One weekend I had a hankerin' for grits.  And not just your garden variety grits (yes, y'all non-southerners, there are huge grit gardens all over the south) I wanted a good ole grits casserole with some of that fancy party plate kind of cheese.  So I set out to the local grocery establishment in search of some grits. 

A Piggly Wiggly was nowhere to be found so I had to make do with a Safeway grocery store.  After an exhaustive search, instant grits were the only thing I could find.  I don't know which city in New York birthed the inventor of this product, but I do know he has never been to the south.  Grits bear no resemblance to those freeze-dried things in a package. 

My next attempt was to try the nearest Whole Foods Store.  I figured they carried foods from foreign countries, so maybe they would think grits were exotic.  I looked high and low and couldn’t find them.  It’s then that I discovered a large bin labeled polenta.  They sure did look a lot like my favorite yellow grits.  I asked the nearest attendant about the ground corn particles in the bin and he informed me that they were polenta, NOT grits.  I thanked him and bought a pound of the so-called polenta and proceeded to prepare a large pot of yellow grits.  Oh happy day.  I just might be able to survive another month or two here. 

But don’t tell these people out here who think they are eating a fancy Italian gourmet food called “polenta” that they are actually eating good ole grits, which are at least a day old and fried in butter.  


This must be a southern thing because I can't find good ice anywhere around here. 

By good ice, I mean the kind of ice that you get at all of the finest eating establishments (places like Sonic, Zaxby's, Great American Cookie Company)and which has the consistency of snow in a cup.  It's not those perfectly sized cubes of ice, or those clunkers with the hole in the middle, no it's the ideal ice.  Fine, individually shaped particles of ice that actually improve the taste of the associated beverage.  For a person growing up in the South, that beverage of course would be either Sweet Tea or Coke.  

I have been known to make my dining choices based solely upon the type of ice provided, a fact which can make your dining options a tad limited, but this stuff is important. 

This is not a singular disorder of my own making, for I once quizzed my Mom on the "good ice" places in my hometown of Greenville, SC and she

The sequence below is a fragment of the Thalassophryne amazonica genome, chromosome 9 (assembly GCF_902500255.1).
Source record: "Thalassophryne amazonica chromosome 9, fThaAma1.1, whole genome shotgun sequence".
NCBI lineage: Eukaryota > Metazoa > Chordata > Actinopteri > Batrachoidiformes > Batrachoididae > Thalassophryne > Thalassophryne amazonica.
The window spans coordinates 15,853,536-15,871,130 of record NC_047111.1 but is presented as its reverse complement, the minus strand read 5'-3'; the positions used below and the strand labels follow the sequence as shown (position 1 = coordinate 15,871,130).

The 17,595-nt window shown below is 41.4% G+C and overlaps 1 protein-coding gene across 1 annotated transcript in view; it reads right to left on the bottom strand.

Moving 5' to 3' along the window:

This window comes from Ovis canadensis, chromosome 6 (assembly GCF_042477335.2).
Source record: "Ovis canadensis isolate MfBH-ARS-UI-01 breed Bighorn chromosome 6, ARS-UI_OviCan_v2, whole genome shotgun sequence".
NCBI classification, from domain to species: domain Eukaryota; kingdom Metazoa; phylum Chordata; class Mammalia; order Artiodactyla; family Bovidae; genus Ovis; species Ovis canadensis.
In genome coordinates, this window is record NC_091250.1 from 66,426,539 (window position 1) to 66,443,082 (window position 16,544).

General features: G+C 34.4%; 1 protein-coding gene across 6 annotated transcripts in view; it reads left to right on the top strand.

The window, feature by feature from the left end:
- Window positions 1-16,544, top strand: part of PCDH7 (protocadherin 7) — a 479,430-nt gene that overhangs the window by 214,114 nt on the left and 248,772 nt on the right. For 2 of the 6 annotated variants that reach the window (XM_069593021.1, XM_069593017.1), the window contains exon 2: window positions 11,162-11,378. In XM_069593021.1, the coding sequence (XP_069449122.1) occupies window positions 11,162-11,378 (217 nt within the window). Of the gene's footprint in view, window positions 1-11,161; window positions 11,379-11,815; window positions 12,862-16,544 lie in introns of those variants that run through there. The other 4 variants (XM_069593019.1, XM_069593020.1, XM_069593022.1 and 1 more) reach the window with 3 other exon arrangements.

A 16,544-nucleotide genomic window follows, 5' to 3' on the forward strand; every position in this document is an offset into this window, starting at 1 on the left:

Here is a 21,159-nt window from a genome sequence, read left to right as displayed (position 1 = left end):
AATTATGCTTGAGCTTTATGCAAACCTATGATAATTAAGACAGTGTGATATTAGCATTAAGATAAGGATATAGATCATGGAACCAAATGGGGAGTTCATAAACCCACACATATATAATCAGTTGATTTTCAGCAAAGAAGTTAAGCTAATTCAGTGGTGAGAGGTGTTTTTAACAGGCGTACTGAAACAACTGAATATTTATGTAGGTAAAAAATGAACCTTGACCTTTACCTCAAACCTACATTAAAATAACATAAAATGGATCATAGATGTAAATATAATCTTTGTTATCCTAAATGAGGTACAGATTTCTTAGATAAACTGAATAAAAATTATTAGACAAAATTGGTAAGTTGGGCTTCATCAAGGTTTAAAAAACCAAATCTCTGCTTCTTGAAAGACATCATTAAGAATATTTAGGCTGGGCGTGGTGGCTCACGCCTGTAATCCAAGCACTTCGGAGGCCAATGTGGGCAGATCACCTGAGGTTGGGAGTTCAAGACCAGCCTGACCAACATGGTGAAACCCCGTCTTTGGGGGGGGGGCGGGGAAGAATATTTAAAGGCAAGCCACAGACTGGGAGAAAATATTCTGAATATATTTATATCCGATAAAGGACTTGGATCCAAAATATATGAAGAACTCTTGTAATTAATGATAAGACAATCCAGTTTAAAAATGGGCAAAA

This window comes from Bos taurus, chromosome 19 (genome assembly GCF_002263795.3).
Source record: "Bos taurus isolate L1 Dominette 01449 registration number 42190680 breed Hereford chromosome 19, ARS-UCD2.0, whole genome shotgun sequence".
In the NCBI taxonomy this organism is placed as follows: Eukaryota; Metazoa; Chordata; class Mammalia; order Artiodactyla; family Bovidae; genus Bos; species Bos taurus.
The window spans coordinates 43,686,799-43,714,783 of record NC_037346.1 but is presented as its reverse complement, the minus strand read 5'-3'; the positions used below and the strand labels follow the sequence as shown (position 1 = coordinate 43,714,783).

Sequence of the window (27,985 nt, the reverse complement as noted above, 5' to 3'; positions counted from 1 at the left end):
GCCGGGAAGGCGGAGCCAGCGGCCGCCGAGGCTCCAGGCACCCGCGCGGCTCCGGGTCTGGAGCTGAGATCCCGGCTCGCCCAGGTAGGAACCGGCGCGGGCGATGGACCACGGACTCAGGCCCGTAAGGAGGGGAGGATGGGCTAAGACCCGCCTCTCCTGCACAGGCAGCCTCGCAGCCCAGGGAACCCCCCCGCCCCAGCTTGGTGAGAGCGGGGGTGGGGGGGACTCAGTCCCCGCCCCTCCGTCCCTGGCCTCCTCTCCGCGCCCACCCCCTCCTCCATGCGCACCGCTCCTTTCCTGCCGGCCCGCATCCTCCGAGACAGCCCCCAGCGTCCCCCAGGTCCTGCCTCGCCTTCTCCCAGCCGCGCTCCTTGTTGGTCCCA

was able to quickly add a dozen or so new dining options to my list.  This ice knowledge is clearly a deeply embedded part of proper southern upbringing.  Perhaps it has something to do with a genteel lady's inability to sweat in public. 


Three years ago, I packed up my husband, teen-aged daughter and the obligatory southern dog, Abbigail the Bassett Hound, to head west.  Junior, or Bubba as he is sometimes called, had already opted to become a sophisticated college man in some state I still can't locate on a map, but his school mascot is a Hoosier.  Near as I can tell, a "Hoosier" is a redneck who doesn't live in the south.  

 We left our home of Atlanta, Georgia, where a three bedroom house complete with basement and attic could be had for around $175,000, to move to the golden land of California for a new life. And contrary to some of those TV shows, we didn't find any texas tea to subsidize the move.  Apparently, someone hasn't told these people out here that their million dollar home is just a double wide with no wheels. 

Mary May June Bug, our lovely teenager of 14 years, was thrilled with the idea of moving out West, that is, right up until the day we actually started moving out West. 

Now Hubby, or Hubby Bubby, as he likes to be called, was too smart to make the drive with three females in a car too small for two normal sized southern women, so he joined us later. 

Let's just say there was not a Stuckeys between Atlanta and Bakersfield, California that we didn't hit.